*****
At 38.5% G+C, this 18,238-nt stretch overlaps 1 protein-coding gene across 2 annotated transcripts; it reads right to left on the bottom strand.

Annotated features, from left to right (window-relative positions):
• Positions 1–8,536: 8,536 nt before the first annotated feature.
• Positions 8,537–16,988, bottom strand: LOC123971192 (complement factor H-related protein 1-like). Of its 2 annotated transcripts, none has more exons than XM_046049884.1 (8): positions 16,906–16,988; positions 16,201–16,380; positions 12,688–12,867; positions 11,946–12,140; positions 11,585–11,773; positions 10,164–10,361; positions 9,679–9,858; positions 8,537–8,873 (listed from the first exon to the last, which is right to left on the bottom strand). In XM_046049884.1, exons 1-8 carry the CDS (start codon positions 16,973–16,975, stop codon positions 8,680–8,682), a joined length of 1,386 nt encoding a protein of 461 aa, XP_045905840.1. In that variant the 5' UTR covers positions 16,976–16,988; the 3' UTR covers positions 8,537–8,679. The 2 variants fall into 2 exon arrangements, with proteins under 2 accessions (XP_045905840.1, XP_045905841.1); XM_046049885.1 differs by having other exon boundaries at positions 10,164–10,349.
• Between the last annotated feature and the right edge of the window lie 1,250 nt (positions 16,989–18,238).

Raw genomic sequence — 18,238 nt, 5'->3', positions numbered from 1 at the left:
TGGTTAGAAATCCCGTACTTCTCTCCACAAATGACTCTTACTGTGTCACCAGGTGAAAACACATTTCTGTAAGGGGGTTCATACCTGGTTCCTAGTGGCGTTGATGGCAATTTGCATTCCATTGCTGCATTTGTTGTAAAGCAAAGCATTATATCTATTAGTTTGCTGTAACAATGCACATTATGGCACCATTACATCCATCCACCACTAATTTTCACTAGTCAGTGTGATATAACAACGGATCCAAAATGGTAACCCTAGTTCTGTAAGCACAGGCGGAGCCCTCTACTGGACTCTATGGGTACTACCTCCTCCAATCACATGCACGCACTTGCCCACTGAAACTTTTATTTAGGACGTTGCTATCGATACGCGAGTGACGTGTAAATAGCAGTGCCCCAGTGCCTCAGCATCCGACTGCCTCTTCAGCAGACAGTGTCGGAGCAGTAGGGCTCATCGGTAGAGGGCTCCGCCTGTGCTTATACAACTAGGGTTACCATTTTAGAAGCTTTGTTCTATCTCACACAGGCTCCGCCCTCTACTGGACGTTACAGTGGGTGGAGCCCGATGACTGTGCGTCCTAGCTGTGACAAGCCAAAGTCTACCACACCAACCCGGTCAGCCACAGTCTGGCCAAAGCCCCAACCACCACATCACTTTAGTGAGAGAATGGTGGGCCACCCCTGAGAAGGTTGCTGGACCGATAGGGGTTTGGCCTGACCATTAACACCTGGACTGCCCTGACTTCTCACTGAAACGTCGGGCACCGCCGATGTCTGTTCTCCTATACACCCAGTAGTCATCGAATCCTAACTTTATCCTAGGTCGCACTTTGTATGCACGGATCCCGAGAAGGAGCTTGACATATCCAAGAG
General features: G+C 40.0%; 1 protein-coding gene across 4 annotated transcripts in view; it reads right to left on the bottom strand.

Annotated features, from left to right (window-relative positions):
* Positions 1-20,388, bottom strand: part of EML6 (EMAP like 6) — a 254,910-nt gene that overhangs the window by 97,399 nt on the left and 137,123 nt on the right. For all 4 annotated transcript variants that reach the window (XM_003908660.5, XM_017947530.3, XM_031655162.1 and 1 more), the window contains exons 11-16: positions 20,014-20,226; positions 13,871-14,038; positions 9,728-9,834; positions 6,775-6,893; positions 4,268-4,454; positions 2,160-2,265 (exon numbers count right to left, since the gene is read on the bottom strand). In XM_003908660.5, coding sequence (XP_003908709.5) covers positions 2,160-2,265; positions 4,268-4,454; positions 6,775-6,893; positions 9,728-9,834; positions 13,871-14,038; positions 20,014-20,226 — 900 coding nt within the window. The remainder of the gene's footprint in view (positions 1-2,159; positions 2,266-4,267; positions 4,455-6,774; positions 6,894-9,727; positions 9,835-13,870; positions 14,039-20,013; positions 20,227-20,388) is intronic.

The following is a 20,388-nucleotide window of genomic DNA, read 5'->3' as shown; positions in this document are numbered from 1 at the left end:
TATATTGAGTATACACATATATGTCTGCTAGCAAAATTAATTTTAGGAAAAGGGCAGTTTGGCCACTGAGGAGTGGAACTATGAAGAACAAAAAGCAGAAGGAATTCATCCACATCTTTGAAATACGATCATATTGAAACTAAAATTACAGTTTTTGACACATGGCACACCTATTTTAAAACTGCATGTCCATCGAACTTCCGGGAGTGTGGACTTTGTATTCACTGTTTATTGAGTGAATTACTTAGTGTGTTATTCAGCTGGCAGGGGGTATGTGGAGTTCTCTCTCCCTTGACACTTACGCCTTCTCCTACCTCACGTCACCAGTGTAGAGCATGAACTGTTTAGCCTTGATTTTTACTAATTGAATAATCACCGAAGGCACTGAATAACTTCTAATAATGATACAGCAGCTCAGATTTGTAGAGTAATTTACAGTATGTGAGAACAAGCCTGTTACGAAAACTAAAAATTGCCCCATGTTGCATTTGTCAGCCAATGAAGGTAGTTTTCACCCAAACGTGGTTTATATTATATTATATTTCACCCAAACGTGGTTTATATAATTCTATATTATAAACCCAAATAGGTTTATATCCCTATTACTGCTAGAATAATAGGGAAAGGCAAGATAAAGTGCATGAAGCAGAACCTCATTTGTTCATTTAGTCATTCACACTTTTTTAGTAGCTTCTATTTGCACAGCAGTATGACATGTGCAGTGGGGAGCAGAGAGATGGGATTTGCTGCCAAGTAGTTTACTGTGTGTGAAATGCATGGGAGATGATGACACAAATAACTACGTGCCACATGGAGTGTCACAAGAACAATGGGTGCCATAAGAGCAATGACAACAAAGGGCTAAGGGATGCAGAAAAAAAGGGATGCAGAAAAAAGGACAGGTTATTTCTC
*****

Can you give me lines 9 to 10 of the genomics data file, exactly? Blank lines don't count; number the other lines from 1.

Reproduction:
Annotated features, from left to right (window-relative positions):
* Positions 1-20,388, bottom strand: part of EML6 (EMAP like 6) — a 254,910-nt gene that overhangs the window by 97,399 nt on the left and 137,123 nt on the right. For all 4 annotated transcript variants that reach the window (XM_003908660.5, XM_017947530.3, XM_031655162.1 and 1 more), the window contains exons 11-16: positions 20,014-20,226; positions 13,871-14,038; positions 9,728-9,834; positions 6,775-6,893; positions 4,268-4,454; positions 2,160-2,265 (exon numbers count right to left, since the gene is read on the bottom strand). In XM_003908660.5, coding sequence (XP_003908709.5) covers positions 2,160-2,265; positions 4,268-4,454; positions 6,775-6,893; positions 9,728-9,834; positions 13,871-14,038; positions 20,014-20,226 — 900 coding nt within the window. The remainder of the gene's footprint in view (positions 1-2,159; positions 2,266-4,267; positions 4,455-6,774; positions 6,894-9,727; positions 9,835-13,870; positions 14,039-20,013; positions 20,227-20,388) is intronic.